Carolina senior Lucas Risinger is among the three Tar Heels studying at Kyrgyzstan’s American University of Central Asia this year as part of the UNC Russian Flagship Program.
Lucas Risinger first became intrigued by Russia’s history and culture in high school when his history class was learning about the Cold War. When he arrived at Carolina a few years later to study economics and math, he continued to follow his interest in Eastern Europe by enrolling in a Russian language course in the College of Arts & Sciences.
“I was like, ‘I’m going to try Russian for a semester or two and see if it clicks with me,’” he said. “And then I ended up dedicating the rest of my college time to it. It was very unexpected. It was that freshman year of getting immersed into the department. It’s a tight-knit group. I just really fell in love with it.”
Since that first-year course, Risinger added a Russian minor and has traveled to Moscow and Russian-speaking Georgia to sharpen his language skills and immerse himself in the culture. And for the past two semesters, the Carolina senior has participated in the University’s Russian Flagship Program.
Risinger is among the three Tar Heels studying at Kyrgyzstan’s American University of Central Asia this year, including spending the spring semester with host families in Bishkek to study in person. The students will soon head to Kazakhstan to complete summer internships in another Russian-speaking county.
The experience is part of the UNC Russian Flagship Program, which was launched in 2020 and funded by the Department of Defense’s Flagship Language Program to allow students of any academic background to intensively study the Russian language and participate in professional development programming tailored to each student. Carolina is home to one of only eight Russian Flagship Programs in the United States. With the Russian invasion into Ukraine this spring, the program can serve as a tool for developing language and cultural skills to help promote peace and security.
“It’s an opportunity for any major to acquire Russian to an extent to which you can live and work in the language,” Risinger said. “It is truly for anyone who studies Russian to whatever capacity to actually get to that fluency level.”
In addition to the language courses and tutoring, the program features a capstone academic year that allows students to study and intern in Russian-speaking countries.
Risinger joined the UNC Russian Flagship Program during the fall semester of 2020. With plans on graduating that following spring, he was already applying to graduate school. But after spending two or three hours a day preparing for rigorous Russian language tests over his winter break, Risinger put his graduate school program on hold to take part in the capstone year and was awarded the Boren Scholarship for the Language Flagship for his program abroad.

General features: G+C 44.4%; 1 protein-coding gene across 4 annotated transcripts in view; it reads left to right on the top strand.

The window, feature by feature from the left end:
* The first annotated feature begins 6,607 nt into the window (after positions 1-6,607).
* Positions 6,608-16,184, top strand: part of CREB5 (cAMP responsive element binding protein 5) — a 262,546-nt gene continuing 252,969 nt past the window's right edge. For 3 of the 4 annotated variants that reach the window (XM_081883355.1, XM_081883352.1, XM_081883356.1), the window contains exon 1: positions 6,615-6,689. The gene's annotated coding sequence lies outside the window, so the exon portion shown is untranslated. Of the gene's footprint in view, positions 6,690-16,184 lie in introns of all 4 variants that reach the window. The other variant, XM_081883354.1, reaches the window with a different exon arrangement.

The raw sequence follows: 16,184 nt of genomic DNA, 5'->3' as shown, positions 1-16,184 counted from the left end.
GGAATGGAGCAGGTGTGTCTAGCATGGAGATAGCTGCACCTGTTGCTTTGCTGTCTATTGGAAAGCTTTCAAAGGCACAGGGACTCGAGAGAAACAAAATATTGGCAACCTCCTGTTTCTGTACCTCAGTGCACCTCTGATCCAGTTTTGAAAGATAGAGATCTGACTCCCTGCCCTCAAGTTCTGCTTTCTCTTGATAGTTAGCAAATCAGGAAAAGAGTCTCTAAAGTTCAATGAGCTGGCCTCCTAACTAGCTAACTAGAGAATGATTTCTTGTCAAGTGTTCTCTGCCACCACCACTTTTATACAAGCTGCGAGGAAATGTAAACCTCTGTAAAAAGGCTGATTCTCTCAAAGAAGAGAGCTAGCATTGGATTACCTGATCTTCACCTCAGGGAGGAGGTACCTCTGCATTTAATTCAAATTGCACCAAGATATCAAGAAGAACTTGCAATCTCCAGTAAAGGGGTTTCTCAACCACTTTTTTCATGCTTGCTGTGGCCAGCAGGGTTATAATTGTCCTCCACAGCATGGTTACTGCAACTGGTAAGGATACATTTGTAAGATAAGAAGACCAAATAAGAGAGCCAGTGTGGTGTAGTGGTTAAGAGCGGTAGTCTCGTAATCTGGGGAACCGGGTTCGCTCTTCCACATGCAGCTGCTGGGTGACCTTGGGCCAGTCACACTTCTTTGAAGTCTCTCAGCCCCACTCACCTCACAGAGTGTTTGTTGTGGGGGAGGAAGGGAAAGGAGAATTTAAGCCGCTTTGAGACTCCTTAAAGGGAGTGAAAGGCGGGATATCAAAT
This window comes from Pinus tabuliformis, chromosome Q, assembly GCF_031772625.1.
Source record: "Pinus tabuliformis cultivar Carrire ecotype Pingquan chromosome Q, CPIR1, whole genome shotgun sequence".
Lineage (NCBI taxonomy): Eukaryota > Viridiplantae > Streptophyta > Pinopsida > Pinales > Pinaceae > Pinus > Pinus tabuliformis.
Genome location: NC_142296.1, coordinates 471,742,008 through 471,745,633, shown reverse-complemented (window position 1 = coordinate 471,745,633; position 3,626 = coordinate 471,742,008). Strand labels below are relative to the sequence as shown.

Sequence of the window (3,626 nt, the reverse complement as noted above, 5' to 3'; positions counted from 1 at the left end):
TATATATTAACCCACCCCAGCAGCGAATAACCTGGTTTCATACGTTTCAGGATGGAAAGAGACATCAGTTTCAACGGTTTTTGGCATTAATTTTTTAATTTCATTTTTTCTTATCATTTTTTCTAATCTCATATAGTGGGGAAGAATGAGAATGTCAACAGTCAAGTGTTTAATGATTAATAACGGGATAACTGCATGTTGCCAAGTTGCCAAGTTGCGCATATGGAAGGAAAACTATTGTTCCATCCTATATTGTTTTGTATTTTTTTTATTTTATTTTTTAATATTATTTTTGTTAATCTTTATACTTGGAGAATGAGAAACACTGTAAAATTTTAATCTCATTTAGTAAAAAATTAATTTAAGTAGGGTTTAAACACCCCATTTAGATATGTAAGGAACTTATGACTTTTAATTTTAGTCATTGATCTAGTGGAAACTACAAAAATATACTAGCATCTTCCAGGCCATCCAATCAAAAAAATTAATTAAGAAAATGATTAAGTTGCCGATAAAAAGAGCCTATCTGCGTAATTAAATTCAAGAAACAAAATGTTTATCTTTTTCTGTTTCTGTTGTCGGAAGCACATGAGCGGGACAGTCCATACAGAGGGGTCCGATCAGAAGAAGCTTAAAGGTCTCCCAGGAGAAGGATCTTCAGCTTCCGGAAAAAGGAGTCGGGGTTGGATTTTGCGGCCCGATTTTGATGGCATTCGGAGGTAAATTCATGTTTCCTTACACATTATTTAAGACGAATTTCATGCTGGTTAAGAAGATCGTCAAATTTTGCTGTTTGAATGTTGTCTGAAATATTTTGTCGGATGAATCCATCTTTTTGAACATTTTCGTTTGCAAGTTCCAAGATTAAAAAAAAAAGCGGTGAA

The students were initially slated to spend the year in Almaty, Kazakhstan, to study at the Al-Farabi Kazakh National University. But when protests in the area led to political unrest, the program shifted to Kyrgyzstan — still a Russian-speaking country, but one Risinger knew much less about.
“Since then, I’ve been living with a host family, going to classes all day and preparing for a summer internship,” he said. “We’ve made tons of friends locally. I have absolutely loved my time.”
The semester abroad, Risinger said, has led to major progress in his language skills.
“We are much more able to speak professionally, write professionally and speak casually. I was remarking to my tutor that I spent five hours with Kyrgyz friends, speaking 100% Russian. That is not something I could have done without his program,” he said. “The idea of waking up and speaking Russian to everyone, except maybe your family or friends at home, is daunting, but it is what makes the program worthwhile to me.”
Although the Tar Heel and his fellow Carolina students in Kyrgyzstan are fully immersed in the culture, Risinger said the group from Chapel Hill have served as “massive security blankets” for each other as they navigate a new country. He is joined by Griffin McGuire and John Kolodich for the capstone year.
“It is comforting knowing that these are people with your life experiences, with your inside jokes and your knowledge of the Russian program at UNC,” he said. “It really relieved a lot of the anxiety that I had coming here.”
As the semester winds down, the three Tar Heels are preparing to head to Kazakhstan for their summer internships. Risinger, who is interested in a career in economic development in Eastern Europe, will be interning with an international development fund focused on Central Eurasia. He’ll be working 40 hours a week — entirely in Russian — and present a final project at the end of the summer.
Risinger will graduate from Carolina over the summer and then immediately head to Boston to begin his master’s program at Harvard, where he will continue studying Russia and Eastern Europe to prepare for his career working in the region.
The UNC Russian Flagship Program and his time abroad, Risinger said, are two big reasons his career path is an option.
“I’m not only getting the language skills to work in Russia and Russian regions, but also the cultural knowledge to be able to do so,” he said. “That’s something I noticed in Georgia. While I understood the Russian and could speak back, I felt like I was missing out on a whole lot of cultural cues. I think that the Flagship Program has helped that go away. So it’s feeling much more comfortable navigating the region, not just from a language perspective, but from a human and business one as well.”
By Brandon Bieltz, University Communications